Why is software testing considered less "prestigious" than software engineering?

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    I am curious about this but I don’t want to offend every tester on TEST Huddle! Do you think than testing is considered less prestigious that engineering? What would be the reasons for this?


    I think it is a remnant from the era when there were no actual testers so everyone tested their own code (because it’s easy… right?… … … riiiiiight!). I’ve heard stories about people who were told to focus on test back then because their coding skills was considered lacking. I would not be surprised if seeing testing as inferior to engineering is a left over from that.


    “Tester”, “Coder”, “Programmer” all these role titles ring of a stature in the product development pecking order that is less prestigious than “Software Engineer”, “Systems Engineer”, “Electrical Engineer”, “Mechanical Engineer”, “Test Engineer”. Why? Pretty clear I suggest. Add “Architect” or “Manager” to a domain’s role name, where do these titles appear to rank in the pecking order?

    Is your definition of the role “Tester” different than mine? What might be the difference between the roles of “Tester” and “Test Engineer” or “Test Architect” for that matter? What are the roles defined by the ISTQB? Are role titles colloquial?

    Does a “Tester” possess the requisite skills and competencies in those skills to specify a project’s “Test Strategy”, a “Test Approach” or “Test Plan?” Oh, does a “Tester” know what is in a “Test Plan” and can they author one?” Does a “Tester” appreciate the different requirements and design objectives a “Test Case” must satisfy in the different test related product life cycle processes (i.e., integration, system test, verification/acceptance test, validation)?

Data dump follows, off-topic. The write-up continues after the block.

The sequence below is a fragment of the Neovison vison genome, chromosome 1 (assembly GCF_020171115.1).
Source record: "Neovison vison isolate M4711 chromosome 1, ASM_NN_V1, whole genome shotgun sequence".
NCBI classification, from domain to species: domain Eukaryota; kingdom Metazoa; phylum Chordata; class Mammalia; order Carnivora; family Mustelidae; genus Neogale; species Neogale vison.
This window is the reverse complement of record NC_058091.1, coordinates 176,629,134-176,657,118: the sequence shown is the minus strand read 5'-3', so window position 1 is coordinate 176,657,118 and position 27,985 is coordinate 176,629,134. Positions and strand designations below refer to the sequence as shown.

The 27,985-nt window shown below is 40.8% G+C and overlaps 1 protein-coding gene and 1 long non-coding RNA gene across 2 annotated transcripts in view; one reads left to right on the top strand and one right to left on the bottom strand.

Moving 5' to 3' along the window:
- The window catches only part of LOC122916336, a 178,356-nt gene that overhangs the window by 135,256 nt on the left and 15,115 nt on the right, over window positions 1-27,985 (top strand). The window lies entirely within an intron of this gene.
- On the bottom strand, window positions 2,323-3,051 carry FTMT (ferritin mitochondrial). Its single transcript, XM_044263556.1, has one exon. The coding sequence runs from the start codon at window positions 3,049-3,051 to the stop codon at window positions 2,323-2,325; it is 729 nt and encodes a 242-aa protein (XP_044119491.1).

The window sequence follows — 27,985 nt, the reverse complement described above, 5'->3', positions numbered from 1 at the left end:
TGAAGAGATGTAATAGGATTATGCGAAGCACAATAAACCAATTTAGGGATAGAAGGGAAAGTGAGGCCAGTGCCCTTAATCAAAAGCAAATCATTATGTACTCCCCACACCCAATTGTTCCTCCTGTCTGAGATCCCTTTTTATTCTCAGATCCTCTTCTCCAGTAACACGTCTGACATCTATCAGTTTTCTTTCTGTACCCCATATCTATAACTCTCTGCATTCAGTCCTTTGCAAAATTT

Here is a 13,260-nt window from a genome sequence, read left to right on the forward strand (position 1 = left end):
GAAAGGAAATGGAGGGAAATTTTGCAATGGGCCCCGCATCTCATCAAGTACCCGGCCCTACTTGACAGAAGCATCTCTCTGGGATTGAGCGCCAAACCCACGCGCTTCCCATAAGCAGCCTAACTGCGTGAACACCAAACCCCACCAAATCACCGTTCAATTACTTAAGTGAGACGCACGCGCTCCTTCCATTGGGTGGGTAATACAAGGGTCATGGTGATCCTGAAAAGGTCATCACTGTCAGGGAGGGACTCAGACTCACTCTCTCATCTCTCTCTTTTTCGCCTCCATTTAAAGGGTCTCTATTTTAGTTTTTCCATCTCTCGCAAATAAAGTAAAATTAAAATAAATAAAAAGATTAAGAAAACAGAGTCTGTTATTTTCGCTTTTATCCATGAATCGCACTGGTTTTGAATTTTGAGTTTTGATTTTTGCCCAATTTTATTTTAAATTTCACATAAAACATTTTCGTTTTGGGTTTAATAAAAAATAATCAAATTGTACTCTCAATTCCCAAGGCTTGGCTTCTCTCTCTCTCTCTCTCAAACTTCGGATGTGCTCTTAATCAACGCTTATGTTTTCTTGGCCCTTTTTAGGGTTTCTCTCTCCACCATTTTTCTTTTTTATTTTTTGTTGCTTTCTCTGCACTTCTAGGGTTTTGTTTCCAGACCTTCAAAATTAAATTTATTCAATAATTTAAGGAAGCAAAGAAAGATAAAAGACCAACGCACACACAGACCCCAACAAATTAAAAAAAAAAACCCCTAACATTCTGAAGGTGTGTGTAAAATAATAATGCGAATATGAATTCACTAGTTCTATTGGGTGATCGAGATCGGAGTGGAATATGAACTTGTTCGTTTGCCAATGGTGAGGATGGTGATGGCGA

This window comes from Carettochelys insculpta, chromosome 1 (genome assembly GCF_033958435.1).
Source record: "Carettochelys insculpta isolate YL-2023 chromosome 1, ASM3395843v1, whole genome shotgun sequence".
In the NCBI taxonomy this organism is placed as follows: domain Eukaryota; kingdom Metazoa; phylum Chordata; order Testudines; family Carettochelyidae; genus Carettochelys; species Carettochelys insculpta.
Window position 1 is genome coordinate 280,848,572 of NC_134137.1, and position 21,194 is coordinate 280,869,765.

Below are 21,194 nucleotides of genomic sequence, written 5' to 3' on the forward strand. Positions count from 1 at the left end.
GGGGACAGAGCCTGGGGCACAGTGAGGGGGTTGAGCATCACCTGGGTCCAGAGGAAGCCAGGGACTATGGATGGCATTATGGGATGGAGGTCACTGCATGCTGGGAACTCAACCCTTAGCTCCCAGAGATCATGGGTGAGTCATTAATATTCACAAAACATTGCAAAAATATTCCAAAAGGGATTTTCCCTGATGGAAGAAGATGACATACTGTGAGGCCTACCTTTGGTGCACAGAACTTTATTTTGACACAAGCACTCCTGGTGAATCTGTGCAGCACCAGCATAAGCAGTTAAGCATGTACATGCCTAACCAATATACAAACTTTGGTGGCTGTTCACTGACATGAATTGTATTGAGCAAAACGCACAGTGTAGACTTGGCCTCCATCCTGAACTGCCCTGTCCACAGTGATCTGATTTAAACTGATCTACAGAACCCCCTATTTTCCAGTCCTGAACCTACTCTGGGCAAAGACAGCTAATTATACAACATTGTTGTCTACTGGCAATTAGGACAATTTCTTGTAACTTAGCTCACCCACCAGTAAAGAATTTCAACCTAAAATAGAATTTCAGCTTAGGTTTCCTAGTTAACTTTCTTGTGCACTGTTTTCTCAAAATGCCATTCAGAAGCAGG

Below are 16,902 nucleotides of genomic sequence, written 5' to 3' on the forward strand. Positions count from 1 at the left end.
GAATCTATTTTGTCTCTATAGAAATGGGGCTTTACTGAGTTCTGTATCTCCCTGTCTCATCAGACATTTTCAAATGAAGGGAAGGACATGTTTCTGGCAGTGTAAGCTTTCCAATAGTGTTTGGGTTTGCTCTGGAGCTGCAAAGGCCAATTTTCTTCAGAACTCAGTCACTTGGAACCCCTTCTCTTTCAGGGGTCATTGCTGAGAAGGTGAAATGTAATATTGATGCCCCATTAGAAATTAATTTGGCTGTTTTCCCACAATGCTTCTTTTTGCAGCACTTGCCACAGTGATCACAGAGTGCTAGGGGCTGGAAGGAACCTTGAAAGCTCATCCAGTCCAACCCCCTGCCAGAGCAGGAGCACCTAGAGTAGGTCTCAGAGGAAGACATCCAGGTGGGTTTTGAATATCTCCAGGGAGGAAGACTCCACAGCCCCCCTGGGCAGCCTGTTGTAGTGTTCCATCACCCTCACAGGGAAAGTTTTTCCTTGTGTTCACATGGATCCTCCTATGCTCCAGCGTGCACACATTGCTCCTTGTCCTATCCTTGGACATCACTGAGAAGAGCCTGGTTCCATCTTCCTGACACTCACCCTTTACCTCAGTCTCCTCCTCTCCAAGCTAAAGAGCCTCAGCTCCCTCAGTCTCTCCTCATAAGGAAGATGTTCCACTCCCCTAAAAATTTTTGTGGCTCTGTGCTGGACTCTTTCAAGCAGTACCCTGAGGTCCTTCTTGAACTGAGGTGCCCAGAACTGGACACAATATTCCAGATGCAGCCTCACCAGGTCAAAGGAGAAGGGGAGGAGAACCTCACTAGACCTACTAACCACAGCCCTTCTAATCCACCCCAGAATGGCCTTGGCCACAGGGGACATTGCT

And yes, based on my personal experience, there are organizations where “testers” simply execute test procedures because that is the limit of their personal skill set and competencies in those skills. Those who can, do; those who can’t, Test. Sad, but true. These same organization have product quality issues as well, in my personal experience. My personal experience is not necessarily a universal truth.


    Those who can, do; those who can’t, Test.

    I don’t agree with this. There are testers who have failed as developers but to generalise this for everyone is not fair. Everyone has their own reasons for becoming a tester.


    I don’t agree either, but I’m sure there are places where the old eras of test case factories still exists (and yet still have quality issues indeed Geoff).

    With books from both Microsoft and Google on how they test and how they use testing roles like Software Development Engineers in Test (SDET) and “Software engineer in Test” engineers are testers, and testers are engineers. .. in those contexts..


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